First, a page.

Utilising my panda senses, I sort of meandered off in the general vicinity of where the river was going (following along the actual river bank being impossible, as massive construction vehicles sealed off the area, forcing one to choose an alternate winding route) until finally I reached a bend in the road along which stood incredibly tall corrugated steel walls blocking off all further progress westward, and festooned with large signs proclaiming entry to be off-limits.
I was about to give up and turn around when out of the corner of my eye, I spied two young boys slipping behind a previously unnoticed crack in the imposing wall of rusting steel, and curious, I followed them, ducking underneath a weathered and frayed nylon rope, from which dangled a stained, battered sign covered in obscure kanji I couldn’t read.
Emerging on the other side, I came across an entire swath of beach – sand in a sort of off-brown-tannish color, bits of burnt-umber mixed all about – concrete breakwaters piled up in orderly rows on either side awaiting deployment to some unlucky stretch of ocean, a far off concrete pier forming a sort of harbor for what I can only presume was boats owned by whatever construction company claimed with particular stretch of coastline. Leaving my bike leaning by the pitted piles of iron rebar propping up the steel wall, I trekked my way across the expanse, kicking aside litter and bits of rotting food, my shoes slipping under the shifting sand until I finally reached the edge of the water.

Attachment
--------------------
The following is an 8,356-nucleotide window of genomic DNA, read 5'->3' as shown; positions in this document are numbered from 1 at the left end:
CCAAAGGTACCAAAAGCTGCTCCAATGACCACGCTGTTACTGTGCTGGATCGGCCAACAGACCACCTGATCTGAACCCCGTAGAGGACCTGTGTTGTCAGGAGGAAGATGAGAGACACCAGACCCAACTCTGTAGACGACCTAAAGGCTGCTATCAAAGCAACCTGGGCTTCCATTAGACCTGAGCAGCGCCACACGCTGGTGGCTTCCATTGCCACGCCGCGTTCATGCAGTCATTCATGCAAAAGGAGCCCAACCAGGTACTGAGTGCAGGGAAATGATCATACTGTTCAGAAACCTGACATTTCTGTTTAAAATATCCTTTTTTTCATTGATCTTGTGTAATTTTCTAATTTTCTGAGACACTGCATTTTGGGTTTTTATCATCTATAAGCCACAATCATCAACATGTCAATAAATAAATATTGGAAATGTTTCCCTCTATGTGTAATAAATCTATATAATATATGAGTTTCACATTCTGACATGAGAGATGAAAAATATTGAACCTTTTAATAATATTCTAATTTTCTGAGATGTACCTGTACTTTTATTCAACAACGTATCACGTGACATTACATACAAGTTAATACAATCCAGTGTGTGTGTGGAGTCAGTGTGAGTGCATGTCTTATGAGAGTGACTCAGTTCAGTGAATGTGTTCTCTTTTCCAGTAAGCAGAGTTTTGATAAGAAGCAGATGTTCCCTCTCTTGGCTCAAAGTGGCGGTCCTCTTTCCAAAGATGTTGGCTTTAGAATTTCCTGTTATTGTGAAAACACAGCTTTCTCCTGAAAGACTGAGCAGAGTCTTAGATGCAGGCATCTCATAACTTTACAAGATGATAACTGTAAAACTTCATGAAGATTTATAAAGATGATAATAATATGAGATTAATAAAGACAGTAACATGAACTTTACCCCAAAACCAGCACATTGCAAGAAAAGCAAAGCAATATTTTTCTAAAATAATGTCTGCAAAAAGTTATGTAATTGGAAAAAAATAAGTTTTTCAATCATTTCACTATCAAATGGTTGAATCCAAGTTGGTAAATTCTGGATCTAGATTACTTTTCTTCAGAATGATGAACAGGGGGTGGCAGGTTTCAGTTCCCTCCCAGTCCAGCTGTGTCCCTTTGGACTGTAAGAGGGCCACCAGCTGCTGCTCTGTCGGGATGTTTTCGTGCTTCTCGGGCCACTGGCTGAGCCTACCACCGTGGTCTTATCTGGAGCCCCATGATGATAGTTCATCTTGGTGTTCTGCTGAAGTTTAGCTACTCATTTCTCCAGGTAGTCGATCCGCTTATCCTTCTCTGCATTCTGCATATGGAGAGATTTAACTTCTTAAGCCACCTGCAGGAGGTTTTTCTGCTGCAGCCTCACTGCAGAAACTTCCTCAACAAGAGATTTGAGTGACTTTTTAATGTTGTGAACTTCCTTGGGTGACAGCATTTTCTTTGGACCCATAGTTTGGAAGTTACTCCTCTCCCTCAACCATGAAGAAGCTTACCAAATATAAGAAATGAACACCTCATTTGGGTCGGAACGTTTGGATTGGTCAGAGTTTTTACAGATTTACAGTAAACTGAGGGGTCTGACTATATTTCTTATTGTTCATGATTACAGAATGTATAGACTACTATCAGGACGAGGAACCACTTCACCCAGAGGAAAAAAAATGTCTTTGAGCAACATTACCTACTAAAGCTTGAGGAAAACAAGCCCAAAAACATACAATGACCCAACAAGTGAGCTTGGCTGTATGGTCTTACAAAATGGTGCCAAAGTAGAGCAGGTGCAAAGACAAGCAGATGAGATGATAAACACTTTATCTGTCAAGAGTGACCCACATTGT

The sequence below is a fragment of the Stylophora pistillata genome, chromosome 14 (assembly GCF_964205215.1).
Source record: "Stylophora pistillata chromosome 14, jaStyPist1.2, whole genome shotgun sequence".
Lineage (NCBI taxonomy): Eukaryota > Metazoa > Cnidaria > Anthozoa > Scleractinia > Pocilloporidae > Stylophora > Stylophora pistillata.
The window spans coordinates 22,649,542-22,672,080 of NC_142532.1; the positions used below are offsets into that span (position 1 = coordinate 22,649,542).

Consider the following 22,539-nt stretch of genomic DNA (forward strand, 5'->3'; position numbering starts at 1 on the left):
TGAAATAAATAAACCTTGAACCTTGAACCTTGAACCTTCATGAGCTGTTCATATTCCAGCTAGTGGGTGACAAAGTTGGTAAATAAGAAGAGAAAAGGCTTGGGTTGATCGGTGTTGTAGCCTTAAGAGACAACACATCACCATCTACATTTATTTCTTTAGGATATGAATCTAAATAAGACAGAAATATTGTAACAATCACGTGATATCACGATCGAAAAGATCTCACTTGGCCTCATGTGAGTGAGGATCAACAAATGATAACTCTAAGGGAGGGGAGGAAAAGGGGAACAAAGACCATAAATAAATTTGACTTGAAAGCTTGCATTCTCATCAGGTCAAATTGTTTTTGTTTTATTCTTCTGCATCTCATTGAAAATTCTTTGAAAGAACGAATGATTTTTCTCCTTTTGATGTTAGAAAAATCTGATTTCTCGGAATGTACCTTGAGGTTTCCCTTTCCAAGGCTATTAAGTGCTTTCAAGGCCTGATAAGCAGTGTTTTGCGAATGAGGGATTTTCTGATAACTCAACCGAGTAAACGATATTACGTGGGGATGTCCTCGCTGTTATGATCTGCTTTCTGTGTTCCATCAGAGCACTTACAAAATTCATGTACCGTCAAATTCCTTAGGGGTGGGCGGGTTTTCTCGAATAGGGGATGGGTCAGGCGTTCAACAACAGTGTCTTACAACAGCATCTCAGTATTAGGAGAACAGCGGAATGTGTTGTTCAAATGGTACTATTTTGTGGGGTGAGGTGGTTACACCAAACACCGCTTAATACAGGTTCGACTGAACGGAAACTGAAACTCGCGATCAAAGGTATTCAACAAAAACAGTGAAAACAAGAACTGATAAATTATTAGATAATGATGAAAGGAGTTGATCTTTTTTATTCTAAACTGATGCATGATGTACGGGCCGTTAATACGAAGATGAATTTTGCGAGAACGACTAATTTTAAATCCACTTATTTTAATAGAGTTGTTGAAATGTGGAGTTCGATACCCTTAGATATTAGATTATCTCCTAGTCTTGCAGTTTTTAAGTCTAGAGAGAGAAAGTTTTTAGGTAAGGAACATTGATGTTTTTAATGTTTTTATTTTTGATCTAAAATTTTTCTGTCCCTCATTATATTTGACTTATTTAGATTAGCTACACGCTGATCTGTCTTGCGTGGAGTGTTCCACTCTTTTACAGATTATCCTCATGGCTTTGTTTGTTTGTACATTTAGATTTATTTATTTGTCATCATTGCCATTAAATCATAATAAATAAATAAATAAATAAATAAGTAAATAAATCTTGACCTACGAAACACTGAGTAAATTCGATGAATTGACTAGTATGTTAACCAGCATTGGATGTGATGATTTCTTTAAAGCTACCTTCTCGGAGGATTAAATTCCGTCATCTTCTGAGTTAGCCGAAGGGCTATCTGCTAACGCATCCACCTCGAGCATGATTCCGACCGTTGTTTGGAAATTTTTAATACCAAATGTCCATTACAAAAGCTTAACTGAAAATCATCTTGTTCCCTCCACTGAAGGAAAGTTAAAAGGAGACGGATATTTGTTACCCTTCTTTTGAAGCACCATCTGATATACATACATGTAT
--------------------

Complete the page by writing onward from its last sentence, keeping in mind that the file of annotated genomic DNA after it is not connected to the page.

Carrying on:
Why are panda’s paws bare? Read on to find out!
The thing about that interface between land and sea is that in the microcosm, it is beautiful no matter where it is located. I wonder if this might be true about a lot of things in life? Set your paradigm just right – narrow your viewing window enough – and the true beauty of the physical world shines through whatever asthetic sense of discordance might affix itself in the macroscale. There’s an entire realm of hobbyists and academics that dedicate themselves to the pursuit of finding beauty in the underlying order of the microscale, whether it be chaos theorists with their infinite mandelbrot sets and computer generated fractal tessellations, or amateur photographers with their expensive specialized setups capable of discerning individual scales on a fly wing, or even a 15 year old panda sitting in his HS freshman biology class discovering the joy of examining the ridges of his thumbprint under a dissecting microscope for the first time.